English | Twentieth-Century British Fiction
L346 | 25929 | Ed Comentale

Twentieth-Century British Fiction

9:30a-10:45a TR (30 students) 3 CR. - Satisfies A&H Distribution

TOPIC:  “Style and Subculture”

Oscar Wilde once wrote that "In matters of grave importance, style,
not sincerity, is the vital thing." While we could easily dismiss
this statement as just another one of the dandy's quips, it is not
hard to see, particularly in the case of Wilde's downfall, how style
has become a grave political matter. In fact, outcasts and
dissidents throughout the past century have turned to "style" not as
a frivolous pastime, but as a way to negotiate their inferior social
status, as an urgent mode of resistance and revolt. This class will
explore twentieth-century British novels in terms of their own
deviant styles and their attention to cultural stylization. We will
consider novels that create or depict stylized subcultures and
examine their efforts to speak for alternative subjects and
communities. We will encounter groups such as Uranians, Vorticists,
Punks, and Ravers, and we will consider the ways in which they have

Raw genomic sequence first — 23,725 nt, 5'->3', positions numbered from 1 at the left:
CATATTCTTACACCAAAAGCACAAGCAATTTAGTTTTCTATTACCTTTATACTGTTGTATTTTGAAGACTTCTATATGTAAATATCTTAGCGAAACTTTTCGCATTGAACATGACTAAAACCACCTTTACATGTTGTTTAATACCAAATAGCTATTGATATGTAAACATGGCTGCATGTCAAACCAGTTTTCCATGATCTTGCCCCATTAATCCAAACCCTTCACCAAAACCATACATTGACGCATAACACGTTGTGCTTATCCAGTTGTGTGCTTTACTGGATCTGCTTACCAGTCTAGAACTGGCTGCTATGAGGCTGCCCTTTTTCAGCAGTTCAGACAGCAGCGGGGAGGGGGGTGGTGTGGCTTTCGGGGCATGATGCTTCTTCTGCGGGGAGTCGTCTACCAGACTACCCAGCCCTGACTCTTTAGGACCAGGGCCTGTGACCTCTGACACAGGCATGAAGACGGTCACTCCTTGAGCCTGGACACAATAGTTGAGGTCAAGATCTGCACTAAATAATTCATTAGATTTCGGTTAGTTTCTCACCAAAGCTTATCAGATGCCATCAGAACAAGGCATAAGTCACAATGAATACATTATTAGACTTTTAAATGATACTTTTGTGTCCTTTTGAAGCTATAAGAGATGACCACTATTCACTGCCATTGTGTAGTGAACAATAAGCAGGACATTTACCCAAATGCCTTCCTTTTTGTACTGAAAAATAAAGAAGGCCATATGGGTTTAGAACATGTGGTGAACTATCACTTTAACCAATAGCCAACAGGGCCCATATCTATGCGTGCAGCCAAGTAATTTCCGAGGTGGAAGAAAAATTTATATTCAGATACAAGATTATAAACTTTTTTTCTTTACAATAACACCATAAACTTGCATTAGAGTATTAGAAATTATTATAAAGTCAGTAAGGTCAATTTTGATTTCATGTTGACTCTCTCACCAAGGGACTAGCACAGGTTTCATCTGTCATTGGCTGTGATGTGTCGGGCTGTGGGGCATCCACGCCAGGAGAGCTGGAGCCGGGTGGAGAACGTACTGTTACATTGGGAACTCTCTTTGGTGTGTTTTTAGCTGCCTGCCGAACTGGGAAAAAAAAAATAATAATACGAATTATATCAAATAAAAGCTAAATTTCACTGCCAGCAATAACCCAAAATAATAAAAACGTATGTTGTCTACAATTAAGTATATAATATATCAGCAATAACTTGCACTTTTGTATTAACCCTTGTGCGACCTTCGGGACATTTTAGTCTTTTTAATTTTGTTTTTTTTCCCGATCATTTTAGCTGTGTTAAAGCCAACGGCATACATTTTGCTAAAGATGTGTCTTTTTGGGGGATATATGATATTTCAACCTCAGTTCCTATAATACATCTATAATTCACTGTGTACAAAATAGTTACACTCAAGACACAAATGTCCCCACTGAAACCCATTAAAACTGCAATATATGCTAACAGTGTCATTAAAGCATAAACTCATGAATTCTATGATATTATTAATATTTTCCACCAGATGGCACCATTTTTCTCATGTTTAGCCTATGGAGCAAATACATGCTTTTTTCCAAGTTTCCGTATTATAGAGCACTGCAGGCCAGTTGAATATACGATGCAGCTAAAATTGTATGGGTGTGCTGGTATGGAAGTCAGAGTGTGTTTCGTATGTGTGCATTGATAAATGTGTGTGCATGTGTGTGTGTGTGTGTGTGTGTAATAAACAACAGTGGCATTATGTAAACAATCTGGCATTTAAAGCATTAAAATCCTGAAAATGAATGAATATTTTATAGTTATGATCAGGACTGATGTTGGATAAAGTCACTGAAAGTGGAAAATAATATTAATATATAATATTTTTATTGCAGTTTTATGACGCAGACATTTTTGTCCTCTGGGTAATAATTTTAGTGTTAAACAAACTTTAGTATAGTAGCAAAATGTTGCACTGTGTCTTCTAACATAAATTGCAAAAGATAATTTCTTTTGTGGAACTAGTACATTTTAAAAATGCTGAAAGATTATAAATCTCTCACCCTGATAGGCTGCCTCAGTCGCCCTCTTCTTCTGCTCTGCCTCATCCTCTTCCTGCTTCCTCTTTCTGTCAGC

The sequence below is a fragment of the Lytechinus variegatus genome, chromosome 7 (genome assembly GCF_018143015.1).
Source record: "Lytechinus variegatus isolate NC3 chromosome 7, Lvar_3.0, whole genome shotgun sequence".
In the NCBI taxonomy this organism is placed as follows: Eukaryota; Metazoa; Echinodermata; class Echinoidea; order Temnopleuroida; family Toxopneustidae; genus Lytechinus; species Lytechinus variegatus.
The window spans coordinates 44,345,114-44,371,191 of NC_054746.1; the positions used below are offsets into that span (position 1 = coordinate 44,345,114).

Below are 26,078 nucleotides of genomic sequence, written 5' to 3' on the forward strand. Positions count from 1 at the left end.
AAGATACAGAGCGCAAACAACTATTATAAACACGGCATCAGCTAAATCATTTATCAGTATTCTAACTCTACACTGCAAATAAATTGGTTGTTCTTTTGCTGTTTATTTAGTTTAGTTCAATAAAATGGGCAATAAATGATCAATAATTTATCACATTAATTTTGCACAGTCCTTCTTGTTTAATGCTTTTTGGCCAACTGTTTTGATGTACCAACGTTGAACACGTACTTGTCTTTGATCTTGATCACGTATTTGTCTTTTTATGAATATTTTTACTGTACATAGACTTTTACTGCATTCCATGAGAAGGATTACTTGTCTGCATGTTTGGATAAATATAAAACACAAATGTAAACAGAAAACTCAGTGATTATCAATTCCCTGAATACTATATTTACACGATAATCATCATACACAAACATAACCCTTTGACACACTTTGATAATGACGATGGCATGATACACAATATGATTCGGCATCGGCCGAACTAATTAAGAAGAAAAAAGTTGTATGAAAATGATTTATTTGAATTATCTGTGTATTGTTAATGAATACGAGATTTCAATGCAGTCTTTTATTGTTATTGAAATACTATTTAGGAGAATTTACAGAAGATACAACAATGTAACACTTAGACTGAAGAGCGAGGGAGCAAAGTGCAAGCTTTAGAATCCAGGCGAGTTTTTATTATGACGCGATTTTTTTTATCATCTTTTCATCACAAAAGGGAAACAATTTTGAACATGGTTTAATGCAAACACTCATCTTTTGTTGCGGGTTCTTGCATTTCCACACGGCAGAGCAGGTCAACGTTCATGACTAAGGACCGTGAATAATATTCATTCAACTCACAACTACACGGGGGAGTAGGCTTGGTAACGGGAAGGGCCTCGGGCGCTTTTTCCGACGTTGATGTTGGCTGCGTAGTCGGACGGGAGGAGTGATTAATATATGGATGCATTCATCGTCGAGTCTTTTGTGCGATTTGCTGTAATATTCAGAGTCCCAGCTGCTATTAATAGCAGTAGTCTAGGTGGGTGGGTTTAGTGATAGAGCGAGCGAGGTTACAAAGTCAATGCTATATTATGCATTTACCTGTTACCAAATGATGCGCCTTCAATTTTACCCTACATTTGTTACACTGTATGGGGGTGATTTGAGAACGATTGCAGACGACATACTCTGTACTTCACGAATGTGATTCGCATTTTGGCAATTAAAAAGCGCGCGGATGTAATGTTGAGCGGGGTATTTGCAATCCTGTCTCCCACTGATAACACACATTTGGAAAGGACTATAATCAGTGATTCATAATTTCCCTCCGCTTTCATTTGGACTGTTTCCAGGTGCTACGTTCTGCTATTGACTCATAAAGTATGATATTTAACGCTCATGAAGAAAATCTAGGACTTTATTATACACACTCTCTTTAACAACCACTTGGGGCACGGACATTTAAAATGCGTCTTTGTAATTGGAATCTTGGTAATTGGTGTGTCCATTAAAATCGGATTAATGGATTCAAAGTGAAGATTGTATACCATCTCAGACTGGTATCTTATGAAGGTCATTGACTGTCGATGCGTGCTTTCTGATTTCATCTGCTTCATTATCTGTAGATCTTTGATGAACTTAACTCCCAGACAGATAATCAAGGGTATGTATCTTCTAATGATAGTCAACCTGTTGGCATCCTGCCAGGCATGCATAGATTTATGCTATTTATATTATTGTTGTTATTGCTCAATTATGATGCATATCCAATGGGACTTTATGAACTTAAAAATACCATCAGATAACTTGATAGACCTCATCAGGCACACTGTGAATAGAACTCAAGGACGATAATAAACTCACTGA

negotiated the norms of class, race, and sexuality. We will also
address the following: the shift from modernist to postmodernist
definitions of style; the differences between upper and lower class
group formations; the ways in which certain technologies (radio,
television, internet) affect cultural identity; the social geography
of urban spaces; the commodification of style and the politics of
cultural consumption; slang as it rejects and reflects dominant
discourses; the emergence of British Cultural Studies and other
academic efforts to theorize popular culture.

Discussions and papers will likely focus on Oscar Wilde, The Picture
of Dorian Gray; Virginia Woolf, Mrs. Dalloway; Evelyn Waugh,
Brideshead Revisited; George Orwell, Keep the Aspidistra Flying;
Hanif Kureishi, The Buddha of Suburbia; Kate Atkinson, Behind the
Scenes at the Museum; Zadie Smith, White Teeth. Critical writings
will include selections from Dick Hebdige, Subcultures: The Meaning
of Style; Paul Gilroy, There Ain't no Black in the Union Jack; Greil
Marcus, Lipstick Traces; essays by Raymond Williams, Stuart Hall,
Sarah Thornton, Pierre Bourdieu, and Fredric Jameson. We might also
watch a few films (A Clockwork Orange; Trainspotting; Naked) and
listen to a couple of rock operas (The Who's Quadrophenia; The
Kinks' Arthur).

This is a discussion-based course, so both attendance and
participation are mandatory. Students will be assigned response
papers, three exams, and two formal papers.